Two suburban state’s attorneys ask Supreme Court for emergency action to clarify cash bail mish-mash

Top prosecutors in two suburban counties are asking the Illinois Supreme Court to quickly provide guidance about whether or not the state’s courts should proceed with the elimination of cash bail on January 1.

A Kankakee County judge presiding over a lawsuit involving state’s attorneys and sheriffs from more than 60 counties ruled on Wednesday night that the SAFE-T Act criminal justice reform bill’s elimination of monetary bail is unconstitutional.

However, Judge Thomas Cunnington did not issue a statewide injunction to prevent the law from taking effect, leading many officials to believe that his decision only prevents cash bail from being implemented in the counties named in the lawsuit.

DuPage County State’s Attorney Robert Berlin and Kane County State’s Attorney Jamie Mosser | Robert Berlin; Kane County State’s Attorney’s office

The confusion grew shortly after Cunnington’s ruling was announced Wednesday evening, when Illinois Attorney General Kwame Raoul’s office issued a press release saying Cunnington’s finding was “not binding” in any county.

Cook County officials said on Thursday that cash bail would end in its court system on January 1. But officials in several other counties not involved in the lawsuit went to court on Friday and won temporary restraining orders blocking the law. About 70 of the state’s 102 counties are now poised to maintain the cash bail system.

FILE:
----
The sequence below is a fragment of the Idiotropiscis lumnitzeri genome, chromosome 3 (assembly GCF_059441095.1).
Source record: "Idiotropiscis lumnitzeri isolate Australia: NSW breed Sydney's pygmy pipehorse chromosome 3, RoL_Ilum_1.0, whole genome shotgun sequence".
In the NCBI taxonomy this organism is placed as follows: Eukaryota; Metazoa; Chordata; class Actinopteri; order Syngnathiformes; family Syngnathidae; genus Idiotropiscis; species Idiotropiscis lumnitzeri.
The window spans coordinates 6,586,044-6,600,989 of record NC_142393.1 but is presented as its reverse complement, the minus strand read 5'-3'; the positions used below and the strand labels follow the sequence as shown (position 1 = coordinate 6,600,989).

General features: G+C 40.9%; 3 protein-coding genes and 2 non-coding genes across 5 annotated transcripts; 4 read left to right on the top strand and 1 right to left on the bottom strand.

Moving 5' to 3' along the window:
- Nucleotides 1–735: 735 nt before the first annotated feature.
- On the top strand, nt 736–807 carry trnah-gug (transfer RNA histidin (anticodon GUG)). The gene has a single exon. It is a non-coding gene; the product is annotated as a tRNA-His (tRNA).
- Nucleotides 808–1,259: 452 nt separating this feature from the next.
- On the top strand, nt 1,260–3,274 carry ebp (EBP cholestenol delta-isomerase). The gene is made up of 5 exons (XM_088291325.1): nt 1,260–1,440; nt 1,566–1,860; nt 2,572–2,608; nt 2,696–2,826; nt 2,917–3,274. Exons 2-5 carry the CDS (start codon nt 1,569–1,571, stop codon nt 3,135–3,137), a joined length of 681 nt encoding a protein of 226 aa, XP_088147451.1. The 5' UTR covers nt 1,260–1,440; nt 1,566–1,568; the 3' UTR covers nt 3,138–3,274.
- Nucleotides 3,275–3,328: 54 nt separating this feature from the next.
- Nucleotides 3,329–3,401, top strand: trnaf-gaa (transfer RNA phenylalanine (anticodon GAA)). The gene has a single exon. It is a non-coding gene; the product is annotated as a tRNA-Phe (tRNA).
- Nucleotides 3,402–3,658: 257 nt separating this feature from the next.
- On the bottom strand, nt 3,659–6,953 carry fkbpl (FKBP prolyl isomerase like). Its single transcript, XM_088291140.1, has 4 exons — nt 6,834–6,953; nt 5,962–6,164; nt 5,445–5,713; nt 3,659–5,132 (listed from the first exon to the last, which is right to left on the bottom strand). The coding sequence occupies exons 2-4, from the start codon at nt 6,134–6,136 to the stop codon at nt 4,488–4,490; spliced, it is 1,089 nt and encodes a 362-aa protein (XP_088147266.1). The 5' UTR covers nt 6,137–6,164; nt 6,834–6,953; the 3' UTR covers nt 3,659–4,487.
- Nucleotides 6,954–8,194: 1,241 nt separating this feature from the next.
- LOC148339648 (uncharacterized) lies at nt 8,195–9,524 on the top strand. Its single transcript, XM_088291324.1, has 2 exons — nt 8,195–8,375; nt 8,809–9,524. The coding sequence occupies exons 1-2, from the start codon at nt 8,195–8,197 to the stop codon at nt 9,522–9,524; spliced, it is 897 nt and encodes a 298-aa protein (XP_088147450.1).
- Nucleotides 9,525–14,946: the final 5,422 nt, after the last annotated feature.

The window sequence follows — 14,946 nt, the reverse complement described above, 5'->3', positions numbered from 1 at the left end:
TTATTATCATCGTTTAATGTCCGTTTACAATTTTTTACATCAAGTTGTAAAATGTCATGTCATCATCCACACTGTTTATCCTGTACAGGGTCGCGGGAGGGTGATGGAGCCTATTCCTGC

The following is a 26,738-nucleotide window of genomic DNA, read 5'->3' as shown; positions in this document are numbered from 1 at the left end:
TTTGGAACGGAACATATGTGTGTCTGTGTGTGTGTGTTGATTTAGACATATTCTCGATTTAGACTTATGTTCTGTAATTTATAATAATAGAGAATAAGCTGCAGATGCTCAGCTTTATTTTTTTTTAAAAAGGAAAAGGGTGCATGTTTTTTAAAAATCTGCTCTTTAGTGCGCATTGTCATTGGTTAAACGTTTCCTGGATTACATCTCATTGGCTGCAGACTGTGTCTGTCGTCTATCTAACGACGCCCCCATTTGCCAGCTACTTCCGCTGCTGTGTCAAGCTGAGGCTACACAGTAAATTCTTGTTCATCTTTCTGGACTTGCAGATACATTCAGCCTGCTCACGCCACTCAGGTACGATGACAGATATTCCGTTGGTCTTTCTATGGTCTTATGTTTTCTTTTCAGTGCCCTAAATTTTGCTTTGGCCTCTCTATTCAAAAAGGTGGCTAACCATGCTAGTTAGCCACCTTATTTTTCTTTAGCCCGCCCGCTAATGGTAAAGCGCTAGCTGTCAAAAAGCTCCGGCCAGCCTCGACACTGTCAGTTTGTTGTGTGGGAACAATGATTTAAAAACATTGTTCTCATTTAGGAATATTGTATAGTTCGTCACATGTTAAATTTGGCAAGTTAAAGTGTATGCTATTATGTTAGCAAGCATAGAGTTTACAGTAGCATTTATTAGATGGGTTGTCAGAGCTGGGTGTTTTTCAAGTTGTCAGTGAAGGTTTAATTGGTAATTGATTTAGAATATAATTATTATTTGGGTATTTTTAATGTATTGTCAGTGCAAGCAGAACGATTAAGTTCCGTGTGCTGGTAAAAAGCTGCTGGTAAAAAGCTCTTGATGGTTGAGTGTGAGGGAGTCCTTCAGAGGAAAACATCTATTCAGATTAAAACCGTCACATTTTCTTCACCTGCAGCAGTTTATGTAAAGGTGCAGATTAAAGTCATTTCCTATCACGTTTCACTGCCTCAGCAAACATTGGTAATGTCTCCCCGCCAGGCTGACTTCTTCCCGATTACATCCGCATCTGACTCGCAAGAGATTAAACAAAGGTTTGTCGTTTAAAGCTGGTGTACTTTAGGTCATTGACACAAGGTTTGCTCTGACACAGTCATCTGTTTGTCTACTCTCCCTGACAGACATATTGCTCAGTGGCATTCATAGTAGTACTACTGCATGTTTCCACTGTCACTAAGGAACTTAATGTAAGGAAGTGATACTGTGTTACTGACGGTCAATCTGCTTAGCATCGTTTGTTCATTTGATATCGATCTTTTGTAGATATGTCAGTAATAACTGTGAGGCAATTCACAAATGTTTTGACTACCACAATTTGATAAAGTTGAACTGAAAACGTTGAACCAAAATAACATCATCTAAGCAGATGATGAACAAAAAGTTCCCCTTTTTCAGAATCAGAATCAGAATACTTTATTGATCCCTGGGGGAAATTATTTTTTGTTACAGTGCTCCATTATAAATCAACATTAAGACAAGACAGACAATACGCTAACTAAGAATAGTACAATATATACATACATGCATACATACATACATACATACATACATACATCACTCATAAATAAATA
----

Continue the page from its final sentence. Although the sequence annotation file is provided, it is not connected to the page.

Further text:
The resulting jumble of some counties keeping cash bail and others not prompted DuPage County State’s Attorney Robert Berlin and Kane County State’s Attorney Jamie Mosser to ask the Supreme Court for an emergency order on Friday afternoon.

Berlin, a Republican, and Mosser, a Democrat, issued a statement saying they want the court to “enter an order sufficient to maintain consistent pretrial procedures [statewide] because without such an order, defendants in different jurisdictions will be subject to different treatment upon arrest and throughout pretrial proceedings, creating an equal protection problem for citizens across the State.”

Neither Kane nor DuPage counties were involved in the lawsuit, and both Berlin and Mosser worked with legislators to improve the SAFE-T Act after its initial passage.

“We have no personal or political agenda regarding the Safe-T-Act and remain committed to serving the residents of DuPage and Kane Counties under legislation passed by the General Assembly and signed into law by the Governor,” Berlin and Mosser said in their written statement.

Raoul, the state attorney general, issued his own statement Friday night, calling some counties’ decisions to seek temporary restraining orders “11th hour theatrics.”

Raoul pointed to the action by Berlin and Mosser as “an appropriate way to challenge a new law.”

Earlier Friday, the attorney general’s office filed a notice of intent to appeal the Kankakee County judge’s ruling.

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